There’s widespread mourning for the loss of a particular kind of movie. Adult films that are abrasive, bizarre, and intimately concerned with everyday anxieties don’t get made anymore, or so the conventional wisdom goes. Except there is a small group of filmmakers who can make whatever they want, capitalizing on blank checks handed out by streaming companies desperate to gain catalog clout. Writer and director Lulu Wang (not in that club) explained it perfectly while sitting next to White Noise’s writer/director Noah Baumbach (very much in the club): “It’s not necessarily about making money back. It’s about brand. They’re building their brand, and when you’re an established filmmaker, you are a brand that they want to partner with to help build their own brand.”
Hence the blank checks, and hence Baumbach getting a reported budget of $100 million to adapt the “unfilmable” novel White Noise by Don DeLillo. That he delivered a movie that’s almost impossible to describe or market isn’t Netflix’s concern. They ponied up money to add to their collection of Noah Baumbach films, which fits in nicely to the fancy, prestige corner of their catalog. It is a problem for someone like me, who went into White Noise entirely unfamiliar with the book, swallowed the absurdity Baumbach came up with, and now must describe its strengths and faults in a coherent way.
This is exactly why I’m in the film criticism game. I care about what films say about us as people, the way they reflect our culture, and how palpably they can connect us. Absurdity elicits strong feelings and reflects things we both take seriously and disdain, of which White Noise grinds through with the roar of a roller coaster.
At first, it’s a cockeyed character study of Jack (Adam Driver), a prominent Hitler studies professor navigating his insular professional world and the family he’s cobbled together from his fourth marriage. Then (there’s actual titles separating sections), he unassuredly leads his family through an evacuation from an airborne toxic event. And finally, Jack and his wife Babette (Greta Gerwig) confront what’s been driving them up the wall this whole time, the fear of death, by searching out the provider of a mysterious drug said to cure their phobia.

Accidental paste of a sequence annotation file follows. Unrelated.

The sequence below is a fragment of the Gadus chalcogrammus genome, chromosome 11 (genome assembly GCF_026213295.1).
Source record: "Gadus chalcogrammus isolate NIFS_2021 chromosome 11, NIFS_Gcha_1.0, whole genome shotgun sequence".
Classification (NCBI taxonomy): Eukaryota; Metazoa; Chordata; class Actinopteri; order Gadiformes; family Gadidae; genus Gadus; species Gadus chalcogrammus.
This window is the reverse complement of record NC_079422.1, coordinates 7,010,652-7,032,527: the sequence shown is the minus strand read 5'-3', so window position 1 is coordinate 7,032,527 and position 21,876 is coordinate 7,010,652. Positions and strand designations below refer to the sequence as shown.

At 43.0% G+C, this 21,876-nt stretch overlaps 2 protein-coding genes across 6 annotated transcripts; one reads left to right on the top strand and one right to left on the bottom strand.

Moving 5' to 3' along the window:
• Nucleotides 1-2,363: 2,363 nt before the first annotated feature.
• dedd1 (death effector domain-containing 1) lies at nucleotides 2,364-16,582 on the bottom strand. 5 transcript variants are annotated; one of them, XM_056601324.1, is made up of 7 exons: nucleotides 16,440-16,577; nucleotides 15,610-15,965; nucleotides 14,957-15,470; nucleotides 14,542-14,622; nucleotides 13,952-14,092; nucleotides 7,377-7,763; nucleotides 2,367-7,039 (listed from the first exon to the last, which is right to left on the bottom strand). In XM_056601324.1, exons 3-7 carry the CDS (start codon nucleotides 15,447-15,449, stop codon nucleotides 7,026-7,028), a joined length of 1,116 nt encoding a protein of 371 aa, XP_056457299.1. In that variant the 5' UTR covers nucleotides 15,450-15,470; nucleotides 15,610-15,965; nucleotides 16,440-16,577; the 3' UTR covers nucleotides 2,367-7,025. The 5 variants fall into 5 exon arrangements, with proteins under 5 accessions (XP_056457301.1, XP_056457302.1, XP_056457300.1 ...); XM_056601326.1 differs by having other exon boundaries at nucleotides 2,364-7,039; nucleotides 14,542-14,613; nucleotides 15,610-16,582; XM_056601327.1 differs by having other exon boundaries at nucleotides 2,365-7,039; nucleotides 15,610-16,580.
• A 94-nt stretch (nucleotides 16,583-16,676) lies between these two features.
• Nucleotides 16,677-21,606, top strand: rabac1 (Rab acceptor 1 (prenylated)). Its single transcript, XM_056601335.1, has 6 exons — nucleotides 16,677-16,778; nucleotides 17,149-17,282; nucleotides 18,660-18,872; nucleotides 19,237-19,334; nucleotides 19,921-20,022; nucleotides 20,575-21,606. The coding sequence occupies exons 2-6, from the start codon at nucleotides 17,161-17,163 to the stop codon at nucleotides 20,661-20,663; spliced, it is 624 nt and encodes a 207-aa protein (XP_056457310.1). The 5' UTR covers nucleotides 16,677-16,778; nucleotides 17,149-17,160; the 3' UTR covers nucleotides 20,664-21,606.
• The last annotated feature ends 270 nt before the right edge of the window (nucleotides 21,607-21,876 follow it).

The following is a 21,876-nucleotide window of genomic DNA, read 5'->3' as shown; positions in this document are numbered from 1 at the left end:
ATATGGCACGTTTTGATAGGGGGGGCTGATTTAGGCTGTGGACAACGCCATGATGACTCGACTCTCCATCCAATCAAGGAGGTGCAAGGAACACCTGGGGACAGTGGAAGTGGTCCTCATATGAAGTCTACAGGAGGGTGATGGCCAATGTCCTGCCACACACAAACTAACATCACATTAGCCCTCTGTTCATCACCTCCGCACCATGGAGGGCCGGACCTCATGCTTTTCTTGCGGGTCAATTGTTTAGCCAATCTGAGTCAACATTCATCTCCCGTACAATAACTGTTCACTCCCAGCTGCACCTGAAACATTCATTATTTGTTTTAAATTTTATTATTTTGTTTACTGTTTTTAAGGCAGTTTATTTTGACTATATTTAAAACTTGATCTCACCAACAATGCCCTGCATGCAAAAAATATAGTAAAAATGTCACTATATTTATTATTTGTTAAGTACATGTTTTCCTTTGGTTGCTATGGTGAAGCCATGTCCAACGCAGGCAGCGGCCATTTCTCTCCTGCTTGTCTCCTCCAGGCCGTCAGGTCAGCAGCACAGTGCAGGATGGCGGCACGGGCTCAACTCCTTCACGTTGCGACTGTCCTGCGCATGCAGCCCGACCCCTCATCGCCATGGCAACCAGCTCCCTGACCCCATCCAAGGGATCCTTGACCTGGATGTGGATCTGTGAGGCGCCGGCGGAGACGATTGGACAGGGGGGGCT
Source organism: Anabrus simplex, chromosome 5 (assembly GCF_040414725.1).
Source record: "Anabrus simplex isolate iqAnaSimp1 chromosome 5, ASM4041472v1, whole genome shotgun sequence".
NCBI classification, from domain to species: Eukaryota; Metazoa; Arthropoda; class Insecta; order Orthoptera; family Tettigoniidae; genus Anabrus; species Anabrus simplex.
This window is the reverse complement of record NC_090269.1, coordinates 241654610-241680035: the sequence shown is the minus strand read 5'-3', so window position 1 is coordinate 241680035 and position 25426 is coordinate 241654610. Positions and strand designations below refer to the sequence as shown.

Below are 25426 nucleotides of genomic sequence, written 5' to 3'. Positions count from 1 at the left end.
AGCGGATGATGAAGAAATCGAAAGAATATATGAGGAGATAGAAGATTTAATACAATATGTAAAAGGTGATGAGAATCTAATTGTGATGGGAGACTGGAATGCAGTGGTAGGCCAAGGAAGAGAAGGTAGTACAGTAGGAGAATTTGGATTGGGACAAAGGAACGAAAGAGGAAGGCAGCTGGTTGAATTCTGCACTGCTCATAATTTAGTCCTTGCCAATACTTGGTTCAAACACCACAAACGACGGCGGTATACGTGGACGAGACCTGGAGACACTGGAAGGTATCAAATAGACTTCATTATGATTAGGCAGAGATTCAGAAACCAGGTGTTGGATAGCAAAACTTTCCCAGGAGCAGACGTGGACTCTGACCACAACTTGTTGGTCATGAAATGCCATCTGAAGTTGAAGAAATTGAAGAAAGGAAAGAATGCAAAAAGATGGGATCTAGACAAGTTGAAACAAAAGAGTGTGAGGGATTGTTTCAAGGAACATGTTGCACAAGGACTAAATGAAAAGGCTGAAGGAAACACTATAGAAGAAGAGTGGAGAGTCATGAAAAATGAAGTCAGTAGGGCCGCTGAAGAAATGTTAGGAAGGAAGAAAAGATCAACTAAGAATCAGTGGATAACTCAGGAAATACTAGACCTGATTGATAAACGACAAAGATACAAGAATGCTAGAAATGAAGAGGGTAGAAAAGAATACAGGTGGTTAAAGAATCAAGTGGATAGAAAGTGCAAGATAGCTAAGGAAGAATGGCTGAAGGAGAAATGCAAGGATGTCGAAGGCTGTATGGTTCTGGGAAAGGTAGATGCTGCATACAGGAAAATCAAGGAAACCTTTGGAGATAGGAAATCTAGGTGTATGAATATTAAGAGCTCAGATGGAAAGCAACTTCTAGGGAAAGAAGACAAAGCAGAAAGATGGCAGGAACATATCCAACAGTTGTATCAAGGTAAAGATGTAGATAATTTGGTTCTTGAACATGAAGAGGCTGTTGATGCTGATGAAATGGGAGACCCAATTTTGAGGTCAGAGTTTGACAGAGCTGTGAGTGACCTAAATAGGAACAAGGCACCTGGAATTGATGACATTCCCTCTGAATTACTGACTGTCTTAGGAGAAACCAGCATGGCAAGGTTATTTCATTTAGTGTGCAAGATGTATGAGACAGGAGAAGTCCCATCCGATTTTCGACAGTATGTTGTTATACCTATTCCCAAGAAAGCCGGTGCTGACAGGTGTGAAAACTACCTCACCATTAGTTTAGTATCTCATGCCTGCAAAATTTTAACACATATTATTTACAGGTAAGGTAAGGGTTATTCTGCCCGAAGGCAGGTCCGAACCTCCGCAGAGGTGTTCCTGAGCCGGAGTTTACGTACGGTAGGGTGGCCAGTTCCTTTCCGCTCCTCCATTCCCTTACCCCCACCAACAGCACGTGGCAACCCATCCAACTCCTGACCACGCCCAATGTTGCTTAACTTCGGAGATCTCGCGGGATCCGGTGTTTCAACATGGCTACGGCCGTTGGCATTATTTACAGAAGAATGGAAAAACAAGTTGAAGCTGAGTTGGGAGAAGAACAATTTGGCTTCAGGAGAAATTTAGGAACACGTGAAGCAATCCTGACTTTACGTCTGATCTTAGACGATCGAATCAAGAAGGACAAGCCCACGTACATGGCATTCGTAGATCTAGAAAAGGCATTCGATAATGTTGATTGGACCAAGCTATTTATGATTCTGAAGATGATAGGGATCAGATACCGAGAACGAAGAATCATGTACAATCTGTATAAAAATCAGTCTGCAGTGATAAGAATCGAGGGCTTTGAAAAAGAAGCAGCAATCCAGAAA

Each section comes with genre shifts, new characters, and peeled back layers of Jack’s psyche. His brain isn’t in a good place, hence all the clutter, and the noise from his high minded profession, his disjointed family, and the consumerist ‘80s culture that surrounds him makes for quite the mess. Hence we see the clutter, from the overstuffed plot to the gaudy set and costume designs to the sheer envelopment of tone. The film is a lot, which will inevitably turn off many viewers, but that also leaves it wide open to adoration from others and head scratching from everyone in between.
No one should really be surprised by the swing Baumbach took here. His films are often off-kilter in one way or another, from the posturing cool of Francis Ha’s black and white cinematography to the long narrative pause in Mistress America for some good old slapstick. White Noise, though, is in a whole other realm, with car chases, train crashes, and tense gunplay making this feel like a departure from his usual character studies even though it’s still very much a character study.
A farce. That’s what White Noise is. A loud, indulgent farce about a man with the same mundane concerns that drag us all down. The certainty of death has kept us all up at night, but it’s gauche to ramble on about it. So Baumbach lets Jack have his freak out, but he puts the very large Driver in a hilariously small pull-out couch while doing it.
In the moment, it’s hard to make sense of White Noise or to even figure out if you’re enjoying it. Unless you’re immediately repulsed by its approach it will take a while for its layers to sink in, but the experience of letting something this large and bizarre wash over you has become such a rarity that the attempt itself is something to treasure. I haven’t experienced such brazen, big budget strangeness since the Wachowskis’ Jupiter Ascending, and no, that movie wasn’t good, but I desperately want more films like it and White Noise to exist. Baumbach has made a deeply strange film, and he managed to make it big, loud, and potently concerned with the things that keep us up at night. And he made it hilarious. God bless him.
Release: available in select theaters now, everywhere on Netflix December 30th
Director: Noah Baumbach
Writers: Noah Baumbach
Cast: Adam Driver, Greta Gerwig, Don Cheadle, Raffey Cassidy, Sam Nivola, André Benjamin, Jodie Turner-Smith, May Nivola